As China's internet market sizzles -- 94 million Chinese now go online, second only to the U.S. -- many of its Web companies have rocketed from startup obscurity to stock-market fame. Shanghai gaming innovator Shanda Interactive Entertainment Ltd. (SNDA) last year raised $100 million in an initial public offering and now stands 249% above its launch price. Ctrip.com (CTRP), which provides online travel reservations, raised $40 million in an initial public offering in December, 2003, and its shares have since more than doubled. Tencent, which operates China's top instant-messaging service, pulled in $200 million in its Hong Kong IPO last June and has seen its shares rise by 30%.
Now, Net giants from the U.S. want a piece of that China magic. On May 11, Microsoft Corp. (MSFT) said its MSN portal had formed a joint venture with a Shanghai company to operate a Chinese-language version of MSN. Later in the month, Google Inc. (GOOG) opened a small office in Shanghai, following a February deal with Tencent to provide search services for the Chinese company. And Yahoo! (YHOO), Amazon.com (AMZN), eBay (EBAY), and Expedia (IACI) have been on the prowl in China, too. "The sense of urgency among big players has accelerated," says Safa Rashtchy, an analyst with Piper Jaffray & Co. (PJC) in Menlo Park, Calif. "If you don't have a major stake in China, you could be left out."
It helps that U.S. Net outfits have an easier time getting into China these days. In the past, foreign companies that wanted to invest in Chinese dot-coms had to grapple with restrictions limiting their access to the market. Typically, the Americans would invest in an offshore company that had a contract to provide content to the Chinese company but had no stake in China itself. In late 2003, Beijing eased those restrictions as part of commitments it made in joining the World Trade Organization. Foreigners can now directly own 50% of Chinese Net companies, though getting approvals can still be slow.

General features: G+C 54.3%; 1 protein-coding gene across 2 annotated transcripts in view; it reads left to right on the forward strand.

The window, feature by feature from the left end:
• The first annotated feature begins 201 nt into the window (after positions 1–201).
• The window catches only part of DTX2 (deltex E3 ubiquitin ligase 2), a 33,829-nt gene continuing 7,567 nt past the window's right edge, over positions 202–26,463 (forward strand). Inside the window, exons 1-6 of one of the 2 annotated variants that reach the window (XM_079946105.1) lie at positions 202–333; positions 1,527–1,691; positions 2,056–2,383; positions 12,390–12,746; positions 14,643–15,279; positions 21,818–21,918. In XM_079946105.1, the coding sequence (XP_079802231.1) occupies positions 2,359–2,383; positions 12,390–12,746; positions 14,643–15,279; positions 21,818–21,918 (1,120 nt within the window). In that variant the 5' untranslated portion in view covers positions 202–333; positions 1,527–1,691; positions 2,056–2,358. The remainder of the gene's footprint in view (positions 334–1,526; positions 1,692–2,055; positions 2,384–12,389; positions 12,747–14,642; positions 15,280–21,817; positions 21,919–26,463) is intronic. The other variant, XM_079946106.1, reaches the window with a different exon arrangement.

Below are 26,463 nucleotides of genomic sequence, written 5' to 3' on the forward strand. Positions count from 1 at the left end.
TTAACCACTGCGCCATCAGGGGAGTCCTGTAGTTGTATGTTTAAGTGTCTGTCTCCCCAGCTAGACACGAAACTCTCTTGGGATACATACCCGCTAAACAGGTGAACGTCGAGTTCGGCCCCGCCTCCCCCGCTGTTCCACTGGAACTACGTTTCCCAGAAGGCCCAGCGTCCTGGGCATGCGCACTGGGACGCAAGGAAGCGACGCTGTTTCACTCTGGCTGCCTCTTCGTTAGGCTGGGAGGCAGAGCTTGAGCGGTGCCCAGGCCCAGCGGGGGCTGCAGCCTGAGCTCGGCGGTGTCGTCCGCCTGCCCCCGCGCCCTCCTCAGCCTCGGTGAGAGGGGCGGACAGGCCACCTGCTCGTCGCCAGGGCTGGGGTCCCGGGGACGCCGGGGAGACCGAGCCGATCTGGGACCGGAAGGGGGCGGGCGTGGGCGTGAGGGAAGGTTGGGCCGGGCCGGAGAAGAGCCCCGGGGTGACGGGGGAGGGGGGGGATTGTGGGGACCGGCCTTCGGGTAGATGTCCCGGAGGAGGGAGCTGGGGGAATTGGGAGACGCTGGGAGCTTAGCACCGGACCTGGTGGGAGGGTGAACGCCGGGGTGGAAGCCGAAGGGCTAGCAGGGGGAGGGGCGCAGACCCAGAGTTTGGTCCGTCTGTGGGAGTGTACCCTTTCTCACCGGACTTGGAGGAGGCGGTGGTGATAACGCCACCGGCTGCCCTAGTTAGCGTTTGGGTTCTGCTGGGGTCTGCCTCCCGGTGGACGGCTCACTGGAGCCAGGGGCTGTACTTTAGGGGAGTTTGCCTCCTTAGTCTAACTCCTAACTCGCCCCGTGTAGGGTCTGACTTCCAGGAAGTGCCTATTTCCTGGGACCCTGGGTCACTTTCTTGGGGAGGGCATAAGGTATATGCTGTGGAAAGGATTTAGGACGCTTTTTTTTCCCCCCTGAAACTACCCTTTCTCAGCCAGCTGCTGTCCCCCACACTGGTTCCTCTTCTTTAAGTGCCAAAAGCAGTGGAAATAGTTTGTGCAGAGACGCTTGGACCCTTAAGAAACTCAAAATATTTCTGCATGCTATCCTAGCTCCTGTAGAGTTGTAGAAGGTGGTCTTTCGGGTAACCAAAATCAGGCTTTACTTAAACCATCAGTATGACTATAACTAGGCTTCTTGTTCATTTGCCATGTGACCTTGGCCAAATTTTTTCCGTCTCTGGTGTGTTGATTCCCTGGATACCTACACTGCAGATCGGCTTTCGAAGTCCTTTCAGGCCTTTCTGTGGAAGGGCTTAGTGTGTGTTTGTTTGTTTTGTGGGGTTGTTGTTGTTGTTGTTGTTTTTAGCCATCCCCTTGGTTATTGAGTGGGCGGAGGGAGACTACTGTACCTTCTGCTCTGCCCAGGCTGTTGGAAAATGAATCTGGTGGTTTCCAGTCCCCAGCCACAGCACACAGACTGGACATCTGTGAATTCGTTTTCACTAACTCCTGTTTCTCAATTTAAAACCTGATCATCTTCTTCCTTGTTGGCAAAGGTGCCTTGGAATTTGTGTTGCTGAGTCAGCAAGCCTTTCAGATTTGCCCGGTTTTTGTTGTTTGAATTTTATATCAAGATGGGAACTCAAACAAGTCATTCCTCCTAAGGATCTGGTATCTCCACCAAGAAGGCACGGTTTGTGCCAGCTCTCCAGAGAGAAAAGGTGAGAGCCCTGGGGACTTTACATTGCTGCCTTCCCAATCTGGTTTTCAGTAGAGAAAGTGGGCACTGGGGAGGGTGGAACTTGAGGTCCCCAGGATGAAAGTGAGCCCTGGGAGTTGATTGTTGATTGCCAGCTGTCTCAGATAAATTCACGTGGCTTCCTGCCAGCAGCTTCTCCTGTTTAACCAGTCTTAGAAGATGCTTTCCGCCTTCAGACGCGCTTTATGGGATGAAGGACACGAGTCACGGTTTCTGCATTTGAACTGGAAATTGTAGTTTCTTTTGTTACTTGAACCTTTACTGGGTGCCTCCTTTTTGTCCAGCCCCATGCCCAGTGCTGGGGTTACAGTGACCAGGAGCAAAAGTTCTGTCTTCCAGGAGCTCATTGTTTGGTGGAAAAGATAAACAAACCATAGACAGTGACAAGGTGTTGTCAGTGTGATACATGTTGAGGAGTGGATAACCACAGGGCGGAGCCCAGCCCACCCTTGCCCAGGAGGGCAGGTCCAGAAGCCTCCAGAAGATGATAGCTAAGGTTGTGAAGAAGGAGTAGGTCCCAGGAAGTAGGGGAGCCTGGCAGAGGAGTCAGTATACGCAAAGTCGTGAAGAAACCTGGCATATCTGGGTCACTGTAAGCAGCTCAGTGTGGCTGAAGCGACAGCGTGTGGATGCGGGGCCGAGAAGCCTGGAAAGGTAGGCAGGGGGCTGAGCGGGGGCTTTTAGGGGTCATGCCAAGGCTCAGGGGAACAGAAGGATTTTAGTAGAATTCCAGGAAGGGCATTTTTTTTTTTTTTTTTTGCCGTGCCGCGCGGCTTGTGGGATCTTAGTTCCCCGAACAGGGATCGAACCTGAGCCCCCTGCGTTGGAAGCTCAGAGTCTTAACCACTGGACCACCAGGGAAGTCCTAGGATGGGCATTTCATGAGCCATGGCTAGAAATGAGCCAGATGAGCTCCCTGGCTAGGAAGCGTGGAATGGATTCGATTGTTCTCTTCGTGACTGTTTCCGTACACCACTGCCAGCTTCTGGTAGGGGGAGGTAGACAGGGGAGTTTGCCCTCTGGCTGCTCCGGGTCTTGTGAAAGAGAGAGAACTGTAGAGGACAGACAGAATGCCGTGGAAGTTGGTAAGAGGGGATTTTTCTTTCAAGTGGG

The first to take advantage of the more liberal climate is MSN. Its partner is Shanghai Alliance Investment Ltd., which is run by Jiang Mianheng, a son of former President Jiang Zemin. The venture will offer Chinese-language content from government-backed outlets such as the Beijing Youth Daily and the Shanghai Media Group. One target audience is China's 340 million-plus cellular subscribers, who often use their handsets to go online. "Because of the mobile population, there are opportunities for new services," says Bruce Jaffe, MSN's chief financial officer. One such service, for instance, might allow Chinese bloggers to post their thoughts while on the go.
Other U.S. companies have already jumped in, restrictions or no. Yahoo! Inc. last year paid $120 million for a Hong Kong company that gives it control of Chinese search engine 3721. A key attraction of 3721 was the relationships its sales staff had built up with advertisers, says John E. Marcom Jr., senior vice-president of international operations at Yahoo. "3721 has a thriving, on-the-ground sales model," says Marcom. In addition, 3721 understands the local market and has helped Yahoo spruce up its site design and product positioning, he says.